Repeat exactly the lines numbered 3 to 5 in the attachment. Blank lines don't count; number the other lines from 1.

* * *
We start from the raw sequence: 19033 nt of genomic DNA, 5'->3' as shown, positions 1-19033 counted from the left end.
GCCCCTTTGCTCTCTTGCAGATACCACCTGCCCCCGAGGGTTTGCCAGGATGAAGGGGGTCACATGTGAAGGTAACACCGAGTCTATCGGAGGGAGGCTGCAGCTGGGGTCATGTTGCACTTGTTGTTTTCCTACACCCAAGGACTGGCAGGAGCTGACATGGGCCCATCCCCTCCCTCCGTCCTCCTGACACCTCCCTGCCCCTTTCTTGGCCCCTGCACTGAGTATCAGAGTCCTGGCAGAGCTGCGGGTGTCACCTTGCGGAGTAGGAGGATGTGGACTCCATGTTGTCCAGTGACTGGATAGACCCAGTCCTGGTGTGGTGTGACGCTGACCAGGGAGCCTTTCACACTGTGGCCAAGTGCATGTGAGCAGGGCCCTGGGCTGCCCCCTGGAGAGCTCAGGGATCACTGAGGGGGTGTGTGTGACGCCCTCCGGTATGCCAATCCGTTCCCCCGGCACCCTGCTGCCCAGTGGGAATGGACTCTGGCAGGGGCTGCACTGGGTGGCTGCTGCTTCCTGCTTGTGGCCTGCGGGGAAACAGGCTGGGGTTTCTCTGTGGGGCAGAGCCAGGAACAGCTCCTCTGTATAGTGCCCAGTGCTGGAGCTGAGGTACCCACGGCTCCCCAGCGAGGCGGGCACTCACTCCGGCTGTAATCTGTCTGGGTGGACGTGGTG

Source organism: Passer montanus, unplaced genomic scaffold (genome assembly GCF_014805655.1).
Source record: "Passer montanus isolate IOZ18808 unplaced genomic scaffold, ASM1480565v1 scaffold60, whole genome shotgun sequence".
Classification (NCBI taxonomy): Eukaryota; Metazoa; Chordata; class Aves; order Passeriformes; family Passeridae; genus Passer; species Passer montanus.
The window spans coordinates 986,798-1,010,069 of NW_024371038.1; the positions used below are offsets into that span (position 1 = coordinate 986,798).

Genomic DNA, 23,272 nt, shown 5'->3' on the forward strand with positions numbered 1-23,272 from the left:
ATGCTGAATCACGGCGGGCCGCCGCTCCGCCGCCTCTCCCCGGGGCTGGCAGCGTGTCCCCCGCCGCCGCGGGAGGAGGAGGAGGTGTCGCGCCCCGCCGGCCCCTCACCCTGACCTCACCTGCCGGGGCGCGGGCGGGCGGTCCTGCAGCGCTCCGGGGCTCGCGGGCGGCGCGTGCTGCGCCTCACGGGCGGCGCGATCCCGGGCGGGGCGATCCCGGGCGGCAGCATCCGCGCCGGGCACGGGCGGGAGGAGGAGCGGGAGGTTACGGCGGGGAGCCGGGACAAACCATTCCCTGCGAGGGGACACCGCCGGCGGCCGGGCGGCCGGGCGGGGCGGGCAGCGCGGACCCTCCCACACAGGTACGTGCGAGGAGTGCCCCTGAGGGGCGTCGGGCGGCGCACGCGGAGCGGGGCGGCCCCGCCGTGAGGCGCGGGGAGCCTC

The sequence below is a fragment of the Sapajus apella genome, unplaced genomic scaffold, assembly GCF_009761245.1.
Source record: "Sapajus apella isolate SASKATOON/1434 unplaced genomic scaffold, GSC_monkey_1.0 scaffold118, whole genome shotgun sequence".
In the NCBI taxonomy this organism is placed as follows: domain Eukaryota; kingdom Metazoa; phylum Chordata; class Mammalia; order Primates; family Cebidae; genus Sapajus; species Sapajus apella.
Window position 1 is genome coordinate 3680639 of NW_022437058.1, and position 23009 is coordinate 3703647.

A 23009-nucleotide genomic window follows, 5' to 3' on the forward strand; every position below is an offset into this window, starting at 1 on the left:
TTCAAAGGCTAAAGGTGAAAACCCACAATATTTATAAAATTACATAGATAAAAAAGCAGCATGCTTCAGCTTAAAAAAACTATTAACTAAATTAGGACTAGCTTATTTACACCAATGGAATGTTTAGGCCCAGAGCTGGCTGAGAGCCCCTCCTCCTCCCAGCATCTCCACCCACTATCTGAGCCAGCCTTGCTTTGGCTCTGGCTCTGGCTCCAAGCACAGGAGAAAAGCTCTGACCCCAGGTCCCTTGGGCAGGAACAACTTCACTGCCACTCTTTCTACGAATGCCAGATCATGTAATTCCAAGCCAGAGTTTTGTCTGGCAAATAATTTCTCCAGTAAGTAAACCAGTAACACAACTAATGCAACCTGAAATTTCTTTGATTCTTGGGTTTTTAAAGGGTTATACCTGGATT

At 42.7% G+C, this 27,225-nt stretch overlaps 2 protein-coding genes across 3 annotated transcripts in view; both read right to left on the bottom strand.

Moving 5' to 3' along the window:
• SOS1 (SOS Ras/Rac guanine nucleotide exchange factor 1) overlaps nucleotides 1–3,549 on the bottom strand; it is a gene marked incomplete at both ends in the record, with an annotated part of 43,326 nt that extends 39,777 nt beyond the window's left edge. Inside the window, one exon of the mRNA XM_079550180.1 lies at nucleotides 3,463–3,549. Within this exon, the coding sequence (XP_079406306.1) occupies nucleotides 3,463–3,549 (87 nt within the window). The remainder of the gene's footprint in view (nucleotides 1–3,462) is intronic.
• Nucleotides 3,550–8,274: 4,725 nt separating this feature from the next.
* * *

Source organism: Passer montanus, unplaced genomic scaffold (genome assembly GCF_014805655.1).
Source record: "Passer montanus isolate IOZ18808 unplaced genomic scaffold, ASM1480565v1 scaffold60, whole genome shotgun sequence".
Classification (NCBI taxonomy): Eukaryota; Metazoa; Chordata; class Aves; order Passeriformes; family Passeridae; genus Passer; species Passer montanus.